After much consternation and gnashing teeth, I decided it’s time for a do-over. No more tweaking. Time to just rewrite it. And it turns out there may be science to back up my decision. Continue reading

Justine: Cold-Starting the Writing Process

A few weeks ago, fellow Eight Lady Jeanne shared with us a video of Diana Gabaldon’s cold start process…in other words, how she turns on her writing mojo when she’s stuck. Turns out, in this example, she used a Sotheby’s catalog to simulate her creativity.

Diana’s cold start process is vastly different from Jeanne’s, which gave her to think it would be interesting (and perhaps helpful) if all the Eight Ladies shared how we get going when the words just won’t come. So, starting today, for the next week, we’ll share the processes we use when we need to get writing. (No writer’s block for us!) Continue reading

Kay: This Girl Is on Fire

Happiness is a warm fireplace. The new brickwork still needs painting, but you get the idea.

I’m a slow writer. Even when I’m well-rested, well-fed, well-caffeinated, focused, comfortable, with good light, and have an idea I can pursue, I’m unlikely to hit 1,000 words a day. My goal is 500. Usually I hit that. Some days I hit a little more. Some days, I regret to say, I hit less.

Despite the slowness of my pace, despite the “thought” and “care” I can theoretically put into my daily output given the time I put into it, on any given day I’ll delete half of what I wrote the previous day.

And sometimes—fairly often, really—things snarl up anyway. Just two weeks ago, I reported that I’d hit a wall with my WIP. I needed to work out the story question. That question answered, the “wall” that I saw two weeks ago is now just a distant memory, something that turned out to be merely a bump in my writing road, a problem solved quickly and almost painlessly.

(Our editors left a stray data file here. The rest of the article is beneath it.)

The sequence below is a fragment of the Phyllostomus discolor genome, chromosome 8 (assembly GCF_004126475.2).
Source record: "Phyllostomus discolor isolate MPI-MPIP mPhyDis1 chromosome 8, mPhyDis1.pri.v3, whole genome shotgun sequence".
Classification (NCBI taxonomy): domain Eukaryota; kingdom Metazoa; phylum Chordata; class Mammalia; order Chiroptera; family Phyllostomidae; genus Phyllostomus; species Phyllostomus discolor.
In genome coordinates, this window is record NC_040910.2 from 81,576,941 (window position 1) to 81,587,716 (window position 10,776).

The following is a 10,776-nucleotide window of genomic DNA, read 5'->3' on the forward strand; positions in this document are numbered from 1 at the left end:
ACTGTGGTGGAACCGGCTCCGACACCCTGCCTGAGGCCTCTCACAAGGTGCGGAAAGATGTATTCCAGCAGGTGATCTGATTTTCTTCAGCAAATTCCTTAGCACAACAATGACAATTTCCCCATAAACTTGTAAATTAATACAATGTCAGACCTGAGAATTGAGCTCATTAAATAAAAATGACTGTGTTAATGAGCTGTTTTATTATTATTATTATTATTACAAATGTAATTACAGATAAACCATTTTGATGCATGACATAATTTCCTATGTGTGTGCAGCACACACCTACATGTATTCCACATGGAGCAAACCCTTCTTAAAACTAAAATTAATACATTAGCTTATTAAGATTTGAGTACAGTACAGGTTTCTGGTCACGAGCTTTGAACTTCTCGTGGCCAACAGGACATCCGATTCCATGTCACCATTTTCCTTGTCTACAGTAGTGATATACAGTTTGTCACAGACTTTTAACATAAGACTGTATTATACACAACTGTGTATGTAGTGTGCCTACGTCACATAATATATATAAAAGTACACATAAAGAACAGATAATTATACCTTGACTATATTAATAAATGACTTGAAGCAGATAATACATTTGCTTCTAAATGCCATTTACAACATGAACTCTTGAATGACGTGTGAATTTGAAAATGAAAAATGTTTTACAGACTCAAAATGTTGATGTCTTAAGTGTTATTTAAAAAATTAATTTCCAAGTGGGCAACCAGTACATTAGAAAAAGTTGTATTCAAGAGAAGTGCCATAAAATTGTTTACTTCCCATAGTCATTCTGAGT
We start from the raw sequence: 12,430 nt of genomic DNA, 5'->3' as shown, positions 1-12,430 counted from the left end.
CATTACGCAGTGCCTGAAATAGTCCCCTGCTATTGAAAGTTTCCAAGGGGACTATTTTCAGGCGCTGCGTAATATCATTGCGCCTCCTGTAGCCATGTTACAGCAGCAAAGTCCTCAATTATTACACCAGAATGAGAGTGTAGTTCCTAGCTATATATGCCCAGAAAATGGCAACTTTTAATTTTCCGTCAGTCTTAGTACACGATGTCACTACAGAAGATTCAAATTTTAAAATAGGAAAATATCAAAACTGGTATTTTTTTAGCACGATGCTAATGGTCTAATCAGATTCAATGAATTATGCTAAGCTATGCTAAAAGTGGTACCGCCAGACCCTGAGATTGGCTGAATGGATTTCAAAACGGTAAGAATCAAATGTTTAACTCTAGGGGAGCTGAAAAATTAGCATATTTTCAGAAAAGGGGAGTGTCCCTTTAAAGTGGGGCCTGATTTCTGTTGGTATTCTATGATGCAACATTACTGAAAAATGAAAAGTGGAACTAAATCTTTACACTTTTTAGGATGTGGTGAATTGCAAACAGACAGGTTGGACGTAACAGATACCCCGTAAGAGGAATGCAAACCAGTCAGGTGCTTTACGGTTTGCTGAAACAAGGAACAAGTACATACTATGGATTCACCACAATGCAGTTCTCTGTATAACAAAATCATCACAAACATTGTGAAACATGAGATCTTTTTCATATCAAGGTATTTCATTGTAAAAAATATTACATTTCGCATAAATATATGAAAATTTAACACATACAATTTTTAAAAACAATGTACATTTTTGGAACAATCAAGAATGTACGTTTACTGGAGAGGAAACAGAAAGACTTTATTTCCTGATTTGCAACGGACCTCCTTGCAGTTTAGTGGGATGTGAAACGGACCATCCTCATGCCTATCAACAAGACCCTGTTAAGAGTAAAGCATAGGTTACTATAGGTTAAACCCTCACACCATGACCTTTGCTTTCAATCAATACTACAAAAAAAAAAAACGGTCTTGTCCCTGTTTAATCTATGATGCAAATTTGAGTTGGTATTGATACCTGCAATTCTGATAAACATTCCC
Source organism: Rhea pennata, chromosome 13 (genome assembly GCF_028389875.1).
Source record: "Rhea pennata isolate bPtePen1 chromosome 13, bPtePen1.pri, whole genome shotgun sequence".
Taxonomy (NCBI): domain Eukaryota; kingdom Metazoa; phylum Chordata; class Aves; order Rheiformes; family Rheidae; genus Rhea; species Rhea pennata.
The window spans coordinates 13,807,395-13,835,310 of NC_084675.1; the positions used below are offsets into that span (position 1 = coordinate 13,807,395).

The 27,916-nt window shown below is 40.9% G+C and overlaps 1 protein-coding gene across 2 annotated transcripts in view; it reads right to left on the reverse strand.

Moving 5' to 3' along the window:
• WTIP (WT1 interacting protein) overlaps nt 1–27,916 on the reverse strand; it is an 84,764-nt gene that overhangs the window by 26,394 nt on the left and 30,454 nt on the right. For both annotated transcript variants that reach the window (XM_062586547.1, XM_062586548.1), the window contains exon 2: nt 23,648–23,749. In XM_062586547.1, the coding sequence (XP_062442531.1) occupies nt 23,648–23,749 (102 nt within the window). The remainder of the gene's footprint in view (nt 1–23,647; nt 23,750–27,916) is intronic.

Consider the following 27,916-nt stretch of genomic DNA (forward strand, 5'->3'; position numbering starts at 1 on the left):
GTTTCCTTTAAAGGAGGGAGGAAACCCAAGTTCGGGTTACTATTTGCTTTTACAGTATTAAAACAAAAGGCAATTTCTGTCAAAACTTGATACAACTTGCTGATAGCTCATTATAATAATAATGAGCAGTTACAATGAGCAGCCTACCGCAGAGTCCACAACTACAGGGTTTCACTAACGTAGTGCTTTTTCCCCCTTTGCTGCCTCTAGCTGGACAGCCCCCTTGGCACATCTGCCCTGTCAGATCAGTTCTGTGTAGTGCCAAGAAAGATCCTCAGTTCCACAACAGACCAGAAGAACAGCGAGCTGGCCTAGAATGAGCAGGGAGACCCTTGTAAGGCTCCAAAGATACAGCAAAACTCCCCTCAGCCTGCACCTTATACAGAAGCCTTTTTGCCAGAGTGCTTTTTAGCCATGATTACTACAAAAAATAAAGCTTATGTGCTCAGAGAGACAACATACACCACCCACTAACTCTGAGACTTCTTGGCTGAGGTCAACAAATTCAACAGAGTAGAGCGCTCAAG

In fact, lately I’ve been—for me—streaking along. I’m writing 600 or 700 words a day most days, and I don’t delete that much from day to day. Every day I have an idea. Every day I can express it. Continue reading

Kay: Learning from the Greats

Beverly Jenkins (Credit: HarperCollins/Sandra Vander Schaaf

As most of you know, several of the Ladies will be attending the RWA national conference in a couple of weeks, and we’ve been busy plotting out how we’ll schedule our time. I’ve just started to look at the workshops, and one that looks interesting to me is “Blending Brand and Platform,” which promises to discuss how to integrate “brands” and “platforms” with one’s writing to “develop readership and sales while pushing the boundaries of the romance genre.” Sounds complicated, right? The speakers include Alyssa Cole, Sonali Dev, Beverly Jenkins, and Alisha Rai.

Okay. I’m not at all sure I could tell you what a brand or a platform is, or how they differ, or how to integrate them with one’s writing. What I do know is that I’ve heard Beverly Jenkins speak before, and she’s terrific, so I’m hoping to have fun there and learn something, too. Also I’ve been feeling that Alyssa Cole, Sonali Dev, and Alisha Rai should be occupying prominent spaces in my TBR pile, so I’m looking forward to hearing what they have to say, too.